By Lonnie Wilkey
Editor, Baptist and Reflector
A few years ago I was umpiring a high school baseball game in Nashville. The home team’s catcher was really good — strong arm, could hit with power. He had the tools to play college baseball and perhaps even professionally.
Between innings we engaged in a brief conversation and I asked where he was going to play college ball. His answer stunned me. He said he was done with baseball after high school. Even though he had God-given talent and ability, he basically was burned out on the game.
Unfortunately, that’s not an uncommon story. Years of travel baseball apparently had taken its toll on this young man.
When I was a kid, we played baseball in leagues during the summer as soon as school was out for the summer. In a few weeks the season was over until the next year.
Now, high school baseball games begin in early March and even recreation and travel teams start playing in March. Most of them play through June and into July before taking a break. Then fall ball begins in late August or early September. The same holds true for basketball and soccer. Games are played almost year round, depending on where you live.
As a kid, I would have loved that schedule. Baseball was my sport. I loved it.
God gave me a lot of gifts and abilities, for which I am extremely grateful. Unfortunately, athletic ability was not among them.
When I played decades ago, not everyone made the team. You could actually get cut (or not chosen for the team). I remember the first time it happened. It still hurts. I didn’t know it at the time, but that was probably the best thing that could have happened. I learned early on that there will be disappointments in life. I also learned to persevere. I bugged the coach until he agreed to let me be the team’s batboy. I didn’t have a uniform. I made my own shirt, using a magic marker. On reflection, I looked “dorky” but it didn’t matter. The coach let me practice with the team. I took batting practice and caught (or tried to catch) fly balls in the outfield. The next year I made the team. I never played a lot, but I had improved enough to make the team. I was happy as a lark.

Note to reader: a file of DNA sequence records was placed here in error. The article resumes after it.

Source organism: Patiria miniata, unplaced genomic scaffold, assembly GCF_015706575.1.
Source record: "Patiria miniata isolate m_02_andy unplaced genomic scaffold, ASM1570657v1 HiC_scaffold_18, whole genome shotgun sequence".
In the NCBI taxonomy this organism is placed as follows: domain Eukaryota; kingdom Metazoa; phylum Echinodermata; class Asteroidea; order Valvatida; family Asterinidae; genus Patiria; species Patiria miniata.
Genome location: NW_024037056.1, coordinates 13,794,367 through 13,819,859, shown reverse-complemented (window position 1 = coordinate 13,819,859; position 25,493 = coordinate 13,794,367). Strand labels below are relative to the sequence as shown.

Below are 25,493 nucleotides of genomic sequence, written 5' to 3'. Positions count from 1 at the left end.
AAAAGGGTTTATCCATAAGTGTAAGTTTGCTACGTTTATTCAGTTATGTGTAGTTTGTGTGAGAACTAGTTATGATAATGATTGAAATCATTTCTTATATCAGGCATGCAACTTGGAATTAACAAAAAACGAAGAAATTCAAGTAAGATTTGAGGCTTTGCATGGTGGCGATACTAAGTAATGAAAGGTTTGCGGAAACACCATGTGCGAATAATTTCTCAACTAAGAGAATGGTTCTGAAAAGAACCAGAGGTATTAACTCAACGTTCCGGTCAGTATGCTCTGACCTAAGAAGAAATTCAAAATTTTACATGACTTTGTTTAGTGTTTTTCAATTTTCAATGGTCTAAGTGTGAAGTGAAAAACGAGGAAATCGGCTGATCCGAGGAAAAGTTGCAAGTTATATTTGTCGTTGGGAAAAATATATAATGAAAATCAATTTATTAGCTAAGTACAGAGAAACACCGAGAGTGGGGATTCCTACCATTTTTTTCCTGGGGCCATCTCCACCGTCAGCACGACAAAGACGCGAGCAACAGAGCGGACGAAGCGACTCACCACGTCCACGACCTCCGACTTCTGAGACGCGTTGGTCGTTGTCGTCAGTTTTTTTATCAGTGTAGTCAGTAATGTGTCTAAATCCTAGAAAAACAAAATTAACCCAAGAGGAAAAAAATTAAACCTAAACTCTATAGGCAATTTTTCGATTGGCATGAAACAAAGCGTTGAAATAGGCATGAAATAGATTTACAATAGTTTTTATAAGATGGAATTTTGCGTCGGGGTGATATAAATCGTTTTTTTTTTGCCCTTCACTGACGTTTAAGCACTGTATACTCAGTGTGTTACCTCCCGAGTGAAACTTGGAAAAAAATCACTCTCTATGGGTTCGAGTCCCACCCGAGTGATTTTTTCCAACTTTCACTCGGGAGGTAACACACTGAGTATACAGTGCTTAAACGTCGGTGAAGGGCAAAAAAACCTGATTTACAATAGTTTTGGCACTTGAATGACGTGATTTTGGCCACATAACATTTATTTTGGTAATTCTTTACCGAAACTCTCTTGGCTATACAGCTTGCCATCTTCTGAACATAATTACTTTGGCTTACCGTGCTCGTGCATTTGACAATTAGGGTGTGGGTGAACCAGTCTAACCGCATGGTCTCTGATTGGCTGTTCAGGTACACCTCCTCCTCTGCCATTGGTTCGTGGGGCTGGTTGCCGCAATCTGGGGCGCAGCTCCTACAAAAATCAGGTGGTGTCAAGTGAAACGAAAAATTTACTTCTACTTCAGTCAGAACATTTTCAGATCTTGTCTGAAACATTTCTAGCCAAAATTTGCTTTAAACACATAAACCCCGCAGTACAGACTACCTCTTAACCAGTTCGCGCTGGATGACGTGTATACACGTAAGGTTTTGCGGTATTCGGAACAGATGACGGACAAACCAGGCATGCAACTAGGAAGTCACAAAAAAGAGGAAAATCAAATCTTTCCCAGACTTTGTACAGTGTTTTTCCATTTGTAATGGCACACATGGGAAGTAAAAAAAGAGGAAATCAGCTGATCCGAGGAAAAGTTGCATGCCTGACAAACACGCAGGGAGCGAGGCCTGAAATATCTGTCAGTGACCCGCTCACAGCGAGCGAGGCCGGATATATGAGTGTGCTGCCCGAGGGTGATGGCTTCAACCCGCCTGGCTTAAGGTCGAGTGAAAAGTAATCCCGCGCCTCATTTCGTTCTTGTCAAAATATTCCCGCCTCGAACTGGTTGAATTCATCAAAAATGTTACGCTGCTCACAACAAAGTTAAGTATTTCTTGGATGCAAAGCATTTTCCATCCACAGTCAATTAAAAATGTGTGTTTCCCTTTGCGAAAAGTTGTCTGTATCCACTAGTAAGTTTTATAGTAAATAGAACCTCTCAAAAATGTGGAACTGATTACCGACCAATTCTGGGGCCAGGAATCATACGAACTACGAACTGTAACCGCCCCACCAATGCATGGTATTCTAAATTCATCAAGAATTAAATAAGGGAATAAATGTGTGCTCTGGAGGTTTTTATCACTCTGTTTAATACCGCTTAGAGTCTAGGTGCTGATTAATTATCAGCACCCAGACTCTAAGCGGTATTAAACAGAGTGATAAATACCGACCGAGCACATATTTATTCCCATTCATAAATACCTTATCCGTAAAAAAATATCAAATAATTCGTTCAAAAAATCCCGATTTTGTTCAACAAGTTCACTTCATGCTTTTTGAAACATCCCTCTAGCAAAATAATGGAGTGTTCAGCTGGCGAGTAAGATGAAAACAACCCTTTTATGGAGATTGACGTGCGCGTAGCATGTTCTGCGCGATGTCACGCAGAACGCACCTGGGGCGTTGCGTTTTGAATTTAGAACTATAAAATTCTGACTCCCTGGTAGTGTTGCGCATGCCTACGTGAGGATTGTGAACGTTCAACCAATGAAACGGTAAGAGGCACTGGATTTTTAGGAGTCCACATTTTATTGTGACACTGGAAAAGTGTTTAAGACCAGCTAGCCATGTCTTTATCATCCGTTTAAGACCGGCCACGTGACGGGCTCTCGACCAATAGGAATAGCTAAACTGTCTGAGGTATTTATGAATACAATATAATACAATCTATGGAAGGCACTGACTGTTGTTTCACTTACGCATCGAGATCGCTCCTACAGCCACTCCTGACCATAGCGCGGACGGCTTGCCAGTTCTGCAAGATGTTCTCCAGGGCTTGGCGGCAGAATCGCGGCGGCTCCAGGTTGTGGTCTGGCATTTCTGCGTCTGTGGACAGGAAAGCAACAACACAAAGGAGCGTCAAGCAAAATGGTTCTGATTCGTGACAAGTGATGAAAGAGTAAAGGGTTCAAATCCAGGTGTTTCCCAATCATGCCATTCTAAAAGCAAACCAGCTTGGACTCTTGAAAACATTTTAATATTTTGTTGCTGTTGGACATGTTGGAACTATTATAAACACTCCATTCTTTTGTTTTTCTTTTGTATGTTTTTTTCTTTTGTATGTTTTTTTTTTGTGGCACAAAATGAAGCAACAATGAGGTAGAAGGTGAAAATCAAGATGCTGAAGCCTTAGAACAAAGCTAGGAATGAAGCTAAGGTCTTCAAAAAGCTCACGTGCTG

I’m not sure youth sports today prepares kids for life. Life offers rewards and disappointments, but we live in a society today with an “everybody gets a trophy” mentality.
At the same time, a tremendous amount of pressure is placed on children at an early age. Parents want the best for their kids and that’s understandable. Yet, parents sometimes don’t want to admit the obvious. Their child may not be a good ballplayer. I coached kids’ teams and a constant source of frustration was dealing with parents whose child didn’t pitch or catch or play shortstop or first base. Parents seem to think those are the most important positions on the team and anything else is not good enough for their child. It’s amazing, however, how many games are lost because kids can’t catch a simple fly ball. Youth sports is a great place to teach children that every position is important.
In recent years, travel teams have become increasingly popular. (See story from this issue.)
In reality, however, many travel teams are glorified recreation teams. There is nothing wrong with recreation leagues. Some kids actually want to play for the “fun of it.” What’s more, many of them have parents who are content with that philosophy. May their tribe increase.
But I have seen kids on travel teams who could care less. They played because their parents paid the fees (often exorbitant) and put them on the team. Then, the parents became frustrated because their child didn’t play much. Pressure builds on the kids to perform well and when they don’t, they get frustrated.
When kept in perspective, travel baseball (or other sports) can be beneficial. There are kids who thrive on the competition and love to play. Go for it. Sports can teach a lot of life’s important lessons. Make sure it’s what the child wants, and not what the parent wants. Keep youth sports in perspective and, above all, keep God first in your life and your child’s life.